The "standard response" letter offers little that's new but does provide some creative new twists on Alberta Provincial Government sale of Lubicon trees to Daishowa. It repeats the essentially irrelevant argument that "the forest management agreement between Daishowa...and the province of Alberta specifically excludes logging near the proposed (95 square mile) Lubicon reserve but (admits that Daishowa's logging lease) does overlap (the 10,000 square kilometre traditional Lubicon territory)...where the Lubicon claim aboriginal land rights". It says that "the Canadian Government acknowledges that the Lubicon Band has a valid claim (to reserve lands) under Treaty 8...entered into with the Cree and other Indians in 1899" but says that "under the terms of Treaty 8...the Lubicon Band is no longer considered (by the Canadian Government) to have a valid claim for aboriginal rights to land". It fails to explain how the Lubicons lost the rights to their traditional aboriginal lands through a treaty they never signed -- lands owned and occupied by the Lubicon people since well before the arrival of western Europeans which the Lubicon people have in fact never sold, traded, lost in war nor ceded to anybody in any legally or historically recognized way.



Canadian law provides that rights to aboriginal lands in Canada are obtained by the Canadian Government under something called the Royal Proclamation of 1763. The Royal Proclamation of 1763 in turn establishes that such rights remain with the original aboriginal owners of the land until formally transferred to the Crown through negotiation of a formal land cession Treaty. No such treaty has ever been negotiated with the Lubicon people and official Government records make clear that the Government Treaty Party which negotiated Treaty 8 in 1899 never even entered the traditional Lubicon territory.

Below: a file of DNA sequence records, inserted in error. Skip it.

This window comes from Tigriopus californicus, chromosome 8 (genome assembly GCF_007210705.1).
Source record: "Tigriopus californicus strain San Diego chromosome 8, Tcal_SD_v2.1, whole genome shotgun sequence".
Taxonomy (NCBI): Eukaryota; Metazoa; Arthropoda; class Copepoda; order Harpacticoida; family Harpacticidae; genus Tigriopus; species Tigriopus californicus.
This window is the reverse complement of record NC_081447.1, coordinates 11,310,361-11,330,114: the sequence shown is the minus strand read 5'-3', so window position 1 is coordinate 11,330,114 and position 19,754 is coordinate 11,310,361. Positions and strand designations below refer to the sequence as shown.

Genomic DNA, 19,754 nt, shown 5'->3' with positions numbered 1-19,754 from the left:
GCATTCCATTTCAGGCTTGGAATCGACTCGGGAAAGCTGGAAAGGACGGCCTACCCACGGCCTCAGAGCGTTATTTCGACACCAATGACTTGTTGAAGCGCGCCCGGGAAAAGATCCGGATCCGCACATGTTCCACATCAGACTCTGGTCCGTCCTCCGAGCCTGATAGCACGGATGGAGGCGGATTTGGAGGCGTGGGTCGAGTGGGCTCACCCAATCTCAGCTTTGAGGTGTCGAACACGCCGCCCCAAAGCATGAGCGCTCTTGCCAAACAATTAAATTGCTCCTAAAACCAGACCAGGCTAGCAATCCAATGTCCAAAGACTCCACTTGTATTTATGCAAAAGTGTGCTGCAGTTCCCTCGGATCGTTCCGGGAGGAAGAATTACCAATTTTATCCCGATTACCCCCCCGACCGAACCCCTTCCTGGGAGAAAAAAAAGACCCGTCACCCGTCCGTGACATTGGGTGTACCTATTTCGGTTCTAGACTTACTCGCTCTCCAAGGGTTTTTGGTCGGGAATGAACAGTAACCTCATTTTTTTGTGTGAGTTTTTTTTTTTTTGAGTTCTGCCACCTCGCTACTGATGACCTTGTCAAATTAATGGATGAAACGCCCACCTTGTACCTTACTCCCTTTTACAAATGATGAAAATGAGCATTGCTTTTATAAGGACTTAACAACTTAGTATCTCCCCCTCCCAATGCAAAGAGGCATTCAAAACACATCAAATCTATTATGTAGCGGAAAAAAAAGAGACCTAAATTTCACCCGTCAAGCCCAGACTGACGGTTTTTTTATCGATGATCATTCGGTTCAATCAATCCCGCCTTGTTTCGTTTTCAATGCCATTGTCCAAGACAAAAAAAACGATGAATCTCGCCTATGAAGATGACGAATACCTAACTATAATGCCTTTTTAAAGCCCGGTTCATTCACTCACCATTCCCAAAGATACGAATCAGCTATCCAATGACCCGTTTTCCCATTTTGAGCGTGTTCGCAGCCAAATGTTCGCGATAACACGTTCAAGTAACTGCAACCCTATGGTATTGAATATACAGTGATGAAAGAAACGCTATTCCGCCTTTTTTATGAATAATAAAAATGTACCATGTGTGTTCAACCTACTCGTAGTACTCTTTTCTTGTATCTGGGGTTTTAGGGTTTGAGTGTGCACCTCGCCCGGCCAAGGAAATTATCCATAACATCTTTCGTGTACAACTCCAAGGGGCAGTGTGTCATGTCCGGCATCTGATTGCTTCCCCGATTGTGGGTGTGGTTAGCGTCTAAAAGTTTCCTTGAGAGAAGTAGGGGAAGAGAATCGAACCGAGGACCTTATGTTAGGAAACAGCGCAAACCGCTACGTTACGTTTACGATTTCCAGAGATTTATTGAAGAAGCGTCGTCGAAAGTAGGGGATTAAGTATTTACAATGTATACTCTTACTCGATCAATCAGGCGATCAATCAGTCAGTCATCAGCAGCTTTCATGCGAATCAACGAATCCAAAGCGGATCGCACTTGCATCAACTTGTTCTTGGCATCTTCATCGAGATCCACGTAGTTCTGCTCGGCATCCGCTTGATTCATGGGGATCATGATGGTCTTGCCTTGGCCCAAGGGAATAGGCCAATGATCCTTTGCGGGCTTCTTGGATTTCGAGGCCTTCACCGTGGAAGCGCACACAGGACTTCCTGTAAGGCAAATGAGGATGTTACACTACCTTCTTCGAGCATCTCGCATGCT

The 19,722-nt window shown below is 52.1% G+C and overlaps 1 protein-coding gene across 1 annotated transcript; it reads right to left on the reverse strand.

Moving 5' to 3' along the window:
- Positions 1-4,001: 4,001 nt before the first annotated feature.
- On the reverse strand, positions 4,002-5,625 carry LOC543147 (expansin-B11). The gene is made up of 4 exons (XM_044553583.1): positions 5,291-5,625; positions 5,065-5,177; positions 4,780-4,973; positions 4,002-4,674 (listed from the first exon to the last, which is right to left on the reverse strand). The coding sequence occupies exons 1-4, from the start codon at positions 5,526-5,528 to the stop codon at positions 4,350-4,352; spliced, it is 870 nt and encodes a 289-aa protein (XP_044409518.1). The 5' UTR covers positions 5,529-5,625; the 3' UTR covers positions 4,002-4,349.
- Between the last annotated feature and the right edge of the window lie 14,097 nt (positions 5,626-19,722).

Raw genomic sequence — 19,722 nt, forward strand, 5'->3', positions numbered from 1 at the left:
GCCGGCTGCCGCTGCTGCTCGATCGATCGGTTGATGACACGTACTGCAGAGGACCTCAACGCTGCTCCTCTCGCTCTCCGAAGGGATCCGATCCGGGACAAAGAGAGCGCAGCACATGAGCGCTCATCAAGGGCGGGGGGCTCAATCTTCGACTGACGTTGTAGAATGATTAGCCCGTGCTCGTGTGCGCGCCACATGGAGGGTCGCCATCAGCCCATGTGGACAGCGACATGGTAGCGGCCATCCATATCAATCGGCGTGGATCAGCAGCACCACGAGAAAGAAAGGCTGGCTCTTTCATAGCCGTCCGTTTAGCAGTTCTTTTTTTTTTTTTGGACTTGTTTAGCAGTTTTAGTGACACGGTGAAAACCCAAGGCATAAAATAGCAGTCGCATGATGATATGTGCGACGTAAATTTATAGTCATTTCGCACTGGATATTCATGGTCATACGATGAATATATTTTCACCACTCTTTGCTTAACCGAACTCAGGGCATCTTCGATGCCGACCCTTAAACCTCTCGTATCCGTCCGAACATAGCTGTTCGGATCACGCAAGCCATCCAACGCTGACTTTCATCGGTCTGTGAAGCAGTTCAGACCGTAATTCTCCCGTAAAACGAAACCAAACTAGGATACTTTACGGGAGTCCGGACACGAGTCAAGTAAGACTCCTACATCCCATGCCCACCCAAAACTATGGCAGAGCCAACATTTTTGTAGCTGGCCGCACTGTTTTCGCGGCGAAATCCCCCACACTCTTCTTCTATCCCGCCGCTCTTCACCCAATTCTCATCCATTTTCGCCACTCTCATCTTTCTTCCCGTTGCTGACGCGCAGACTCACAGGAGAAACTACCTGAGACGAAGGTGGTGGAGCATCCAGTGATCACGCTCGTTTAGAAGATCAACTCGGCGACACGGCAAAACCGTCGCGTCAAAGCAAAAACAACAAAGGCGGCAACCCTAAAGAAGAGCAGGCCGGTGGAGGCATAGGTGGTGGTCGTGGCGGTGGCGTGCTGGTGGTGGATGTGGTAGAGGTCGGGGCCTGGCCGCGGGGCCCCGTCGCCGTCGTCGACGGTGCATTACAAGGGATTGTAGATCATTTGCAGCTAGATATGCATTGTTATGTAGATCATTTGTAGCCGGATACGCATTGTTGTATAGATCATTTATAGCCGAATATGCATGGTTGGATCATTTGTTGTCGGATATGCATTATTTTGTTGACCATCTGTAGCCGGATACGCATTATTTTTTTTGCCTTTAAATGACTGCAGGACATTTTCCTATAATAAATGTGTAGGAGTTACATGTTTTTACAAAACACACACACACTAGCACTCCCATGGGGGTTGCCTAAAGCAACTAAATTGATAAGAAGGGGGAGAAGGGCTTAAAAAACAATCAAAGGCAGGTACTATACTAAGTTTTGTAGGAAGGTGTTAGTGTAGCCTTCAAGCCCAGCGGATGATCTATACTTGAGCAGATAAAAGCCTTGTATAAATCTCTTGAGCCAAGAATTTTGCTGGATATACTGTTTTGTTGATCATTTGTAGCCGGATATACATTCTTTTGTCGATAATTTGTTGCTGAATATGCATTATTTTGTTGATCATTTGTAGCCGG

The terms of Treaty 8 are recorded in an existing, written document containing the names of the aboriginal nations which are parties to it. The aboriginal signatories to Treaty 8 are clearly identified both by name and by the aboriginal nation each represented. There are no Lubicon signatories to Treaty 8 and nobody professed to be signing Treaty 8 on behalf of the Lubicons.



The Federal Government's so-called "take-it-or-leave-it" offer to the Lubicons contains an explicit, written provision whereby the Canadian Government would require the Lubicons to "cede, release and surrender to Her Majesty in Right of Canada all their aboriginal claims, rights, titles and interest, if any, in and to lands and waters anywhere within Canada". Requiring the Lubicons to cede their aboriginal land rights makes little sense if the Canadian Government really believes that the Lubicons no longer retain aboriginal land rights to unceded Lubicon territory.



The Canadian Government's so-called "take-it-or-leave-it" offer to the Lubicons would also require the Lubicons to formally sign an "adhesion" to Treaty 8. An "adhesion" is the prescribed procedure for joining an existing treaty -- something else which makes no sense if the Canadian Government really believes that the Lubicons are already covered by Treaty 8.



On December 2, 1991, Federal Indian Affairs Minister Tom Siddon publicly if unintentionally admitted in a letter to the Editor of the Edmonton Journal that the Lubicons were "overlooked when Treaty 8 was signed" (see December 4, 1991 mail-out). While consistent with provisions in the Federal Government's so-called "take-it-or-leave-it" offer which would require the Lubicons to cede their aboriginal land rights and "adhere" to Treaty 8, Mr. Siddon's December 2nd letter is hardly consistent with the claim made in the "standard response" letter that "the Lubicon Band is no longer considered, under the terms of Treaty 8, to have a valid claim for aboriginal rights to land".